By Elise Labott
While America's top military officials continue in-depth discussions with their counterparts in Egypt, the Obama administration is looking how to map America's relations with the crucial Middle East ally.
Top officials huddled at the White House again on Monday to discuss the issue.
Defense Secretary Chuck Hagel once again talked with Gen. Abdel Fattah al Sisi, Egypt's defense minister.
It's at least the fourth time Hagel has spoken to Sisi in the past week, both before and after his military deposed Egypt's first democratically elected president, Mohamed Morsy, and put him under house arrest.
Pentagon spokesman George Little said the conversations "have been lengthy and very candid."
A defense official, who requested anonymity, says some of the calls "have lasted nearly two hours."
Meanwhile, Joint Chiefs Chairman Gen. Martin Dempsey has also had two calls with the chief of staff of Egypt's armed forces, Lt. Gen. Sedki Sobhi.
The importance of the U.S.-Egyptian relationship, which has been developing since the Carter-era Camp David Peace Accords, is evidenced by how carefully government officials are avoiding labeling the past week's developments a "military coup."
If Morsy's removal were to be called a coup, under U.S. law, more than $1 billion in military aid to Egypt would have to be slashed.
Israel is concerned that such a cut could jeopardize the peace treaty between the two countries
Israel and Egypt are the two biggest recipients of American military aid.
The determination of whether a coup took place is generally made by the State Department's Legal Advisor Office.
But State Department spokeswoman Jen Psaki described it as an interagency process on Monday.
Psaki also said that the fact tens of millions of Egyptians supported the move and did not consider this a coup would be factored into the deliberations.
Senior U.S. officials say the administration is examining three potential options – calling events in Egypt a coup and cutting off aid; calling it a coup and issuing a national security waiver; or not determining it a coup, recognizing that the military has taken steps to move the country toward a civilian transitional government and move toward elections.
White House spokesman Jay Carney suggested what happens next will be very important.
"Our relationship with Egypt is not limited to or defined solely by the assistance that we provide to Egypt. It is broader and deeper than that, and it is bound up in America's support for the aspirations of the Egyptian people for democracy, for a better economic and political future, and we support that," Carney said.
"So our decisions with regards to the events that have happened recently in Egypt will be - and how we label them and analyze them will be made with our policy objectives in mind, in accordance with the law and in accordance with any consultation with Congress," he said.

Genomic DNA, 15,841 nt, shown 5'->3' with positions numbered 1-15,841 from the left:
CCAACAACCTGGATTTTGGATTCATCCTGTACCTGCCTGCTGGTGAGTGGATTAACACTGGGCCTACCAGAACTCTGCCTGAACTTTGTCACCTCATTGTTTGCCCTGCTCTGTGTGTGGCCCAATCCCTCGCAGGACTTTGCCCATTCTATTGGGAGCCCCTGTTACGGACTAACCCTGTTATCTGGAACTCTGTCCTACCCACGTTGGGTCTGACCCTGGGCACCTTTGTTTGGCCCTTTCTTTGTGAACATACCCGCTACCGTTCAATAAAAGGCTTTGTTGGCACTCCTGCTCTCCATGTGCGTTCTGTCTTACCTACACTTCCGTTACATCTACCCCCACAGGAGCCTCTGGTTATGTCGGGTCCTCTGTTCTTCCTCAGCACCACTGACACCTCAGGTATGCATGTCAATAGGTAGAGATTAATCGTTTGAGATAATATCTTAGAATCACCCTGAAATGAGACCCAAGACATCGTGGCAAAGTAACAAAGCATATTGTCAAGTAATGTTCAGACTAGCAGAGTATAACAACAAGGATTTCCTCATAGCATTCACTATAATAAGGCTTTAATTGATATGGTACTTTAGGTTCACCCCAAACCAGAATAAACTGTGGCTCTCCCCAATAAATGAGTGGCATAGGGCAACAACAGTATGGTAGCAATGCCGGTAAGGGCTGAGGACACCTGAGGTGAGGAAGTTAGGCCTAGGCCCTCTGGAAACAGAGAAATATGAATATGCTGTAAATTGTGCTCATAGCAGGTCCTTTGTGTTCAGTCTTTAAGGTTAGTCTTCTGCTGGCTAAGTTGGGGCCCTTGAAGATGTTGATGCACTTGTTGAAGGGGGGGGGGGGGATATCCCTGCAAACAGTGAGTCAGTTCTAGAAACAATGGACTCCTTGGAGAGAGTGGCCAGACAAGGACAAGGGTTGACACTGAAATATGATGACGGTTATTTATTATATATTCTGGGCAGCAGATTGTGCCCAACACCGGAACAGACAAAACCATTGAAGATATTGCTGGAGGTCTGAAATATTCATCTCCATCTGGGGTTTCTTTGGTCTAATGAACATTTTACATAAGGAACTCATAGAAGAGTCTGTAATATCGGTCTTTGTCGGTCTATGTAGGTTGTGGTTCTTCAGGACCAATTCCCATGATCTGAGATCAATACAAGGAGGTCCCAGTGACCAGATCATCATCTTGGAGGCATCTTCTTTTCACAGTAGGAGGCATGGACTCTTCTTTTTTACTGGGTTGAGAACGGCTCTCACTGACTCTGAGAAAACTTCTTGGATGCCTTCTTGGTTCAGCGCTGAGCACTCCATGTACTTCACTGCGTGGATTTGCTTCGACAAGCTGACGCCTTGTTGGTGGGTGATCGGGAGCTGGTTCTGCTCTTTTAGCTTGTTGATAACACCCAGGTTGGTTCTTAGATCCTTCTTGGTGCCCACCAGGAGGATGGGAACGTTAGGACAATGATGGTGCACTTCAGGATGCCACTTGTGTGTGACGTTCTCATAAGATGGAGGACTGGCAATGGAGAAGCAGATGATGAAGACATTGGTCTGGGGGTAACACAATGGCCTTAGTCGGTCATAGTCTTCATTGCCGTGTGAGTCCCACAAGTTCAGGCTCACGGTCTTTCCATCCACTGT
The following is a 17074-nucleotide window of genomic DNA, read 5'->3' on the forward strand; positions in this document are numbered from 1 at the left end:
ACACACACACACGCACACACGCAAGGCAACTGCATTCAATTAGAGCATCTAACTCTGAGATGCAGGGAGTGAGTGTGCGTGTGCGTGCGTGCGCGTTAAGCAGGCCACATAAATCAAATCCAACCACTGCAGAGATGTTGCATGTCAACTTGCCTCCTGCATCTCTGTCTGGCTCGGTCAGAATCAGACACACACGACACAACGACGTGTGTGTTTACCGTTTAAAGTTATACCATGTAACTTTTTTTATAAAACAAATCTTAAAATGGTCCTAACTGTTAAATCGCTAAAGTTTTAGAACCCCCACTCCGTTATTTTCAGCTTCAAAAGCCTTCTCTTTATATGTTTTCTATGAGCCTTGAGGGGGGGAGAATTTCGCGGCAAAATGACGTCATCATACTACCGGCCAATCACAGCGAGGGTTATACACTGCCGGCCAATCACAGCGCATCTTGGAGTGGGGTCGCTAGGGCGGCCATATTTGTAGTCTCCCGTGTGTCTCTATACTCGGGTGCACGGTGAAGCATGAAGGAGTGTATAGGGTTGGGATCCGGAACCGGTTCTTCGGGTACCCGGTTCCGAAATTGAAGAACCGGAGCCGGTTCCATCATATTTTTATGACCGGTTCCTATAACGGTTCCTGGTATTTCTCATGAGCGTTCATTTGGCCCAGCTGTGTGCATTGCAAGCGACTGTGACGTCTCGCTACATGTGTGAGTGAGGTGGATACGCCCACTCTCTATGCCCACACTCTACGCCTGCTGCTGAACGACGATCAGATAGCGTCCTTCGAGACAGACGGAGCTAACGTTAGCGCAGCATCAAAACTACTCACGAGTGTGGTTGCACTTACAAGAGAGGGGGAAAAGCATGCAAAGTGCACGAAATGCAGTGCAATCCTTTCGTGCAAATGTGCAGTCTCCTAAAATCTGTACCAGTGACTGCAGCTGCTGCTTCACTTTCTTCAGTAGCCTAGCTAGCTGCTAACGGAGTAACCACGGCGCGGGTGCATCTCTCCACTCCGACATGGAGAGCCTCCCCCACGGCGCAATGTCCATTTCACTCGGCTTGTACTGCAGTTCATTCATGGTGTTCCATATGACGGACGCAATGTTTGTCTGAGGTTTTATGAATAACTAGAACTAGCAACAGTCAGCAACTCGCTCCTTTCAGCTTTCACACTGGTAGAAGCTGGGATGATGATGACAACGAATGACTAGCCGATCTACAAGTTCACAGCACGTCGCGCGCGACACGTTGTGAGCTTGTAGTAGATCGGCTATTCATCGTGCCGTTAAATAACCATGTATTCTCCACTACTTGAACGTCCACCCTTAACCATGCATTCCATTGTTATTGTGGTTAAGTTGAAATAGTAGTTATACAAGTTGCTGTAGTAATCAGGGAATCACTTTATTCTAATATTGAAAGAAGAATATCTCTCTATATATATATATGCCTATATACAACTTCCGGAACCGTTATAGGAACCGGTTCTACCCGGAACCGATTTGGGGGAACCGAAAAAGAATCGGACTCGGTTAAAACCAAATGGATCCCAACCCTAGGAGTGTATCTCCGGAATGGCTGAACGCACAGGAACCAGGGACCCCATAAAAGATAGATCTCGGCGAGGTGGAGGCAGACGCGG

By Larry Shaughnessy
Lawyers for Pfc. Bradley Manning, charged with the largest leak of classified documents in U.S. history, asked the judge overseeing his court-martial trial on Monday to throw out the most severe charges.
Lawyers for the former Army intelligence analyst want to gut much of the government's case, allegations that Manning aided the enemy in handing over a trove of documents and other information to WikiLeaks.
Col. Denise Lind gave prosecutors most of the week to respond to the motion before turning to the defense, which began its case.
Manning's lawyers showed an Iraq war video that is at the heart of the charges. The video was shot from a U.S. Apache helicopter as it attacked a group of people in Baghdad in 2007. A Reuters TV news cameraman and his driver were among a dozen people killed.
Manning has said the video and the behavior of the Americans involved bothered him to the point where he uploaded the images to WikiLeaks.
A U.S. investigation of the attack found the gunship crew mistook the Reuters staffers cameras for weapons while seeking out insurgents who had been firing at American troops in the area.
WikiLeaks released the video in April 2010 under the name "Collateral Murder" and Manning was taken into custody for leaking it a month later.
Manning has already pleaded guilty to nearly a dozen lesser charges that carry a sentence of up to 20 years in prison.
But he has not admitted to the most serious count - aiding the enemies of the United States. If convicted of that, he could go to prison for life.
WikiLeaks has never confirmed that Manning was the source of its information.
Prosecutors rested their case last week.
CNN Foreign Affairs Reporter Elise Labott take a look at how drones are manufactured in Israel, the world's top exporter of unarmed vehicles.
More than 40 people were killed Monday when Egyptian security forces clashed with supporters of deposed President Mohamed Morsy and the Muslim Brotherhood, the government said.
Witnesses said the military and police fired when protesters had taken a break from holding a vigil at the Republican Guard headquarters to say their morning prayers. Morsy was reportedly detained there after his arrest Wednesday.
The Health Ministry put the number of fatalities at 42 and said 322 others were wounded.
But the military said it was forced to fire when an "armed terrorist group" tried to raid the headquarters. An Interior Ministry statement said two security force members - a lieutenant and a recruit - were shot and killed.FULL STORY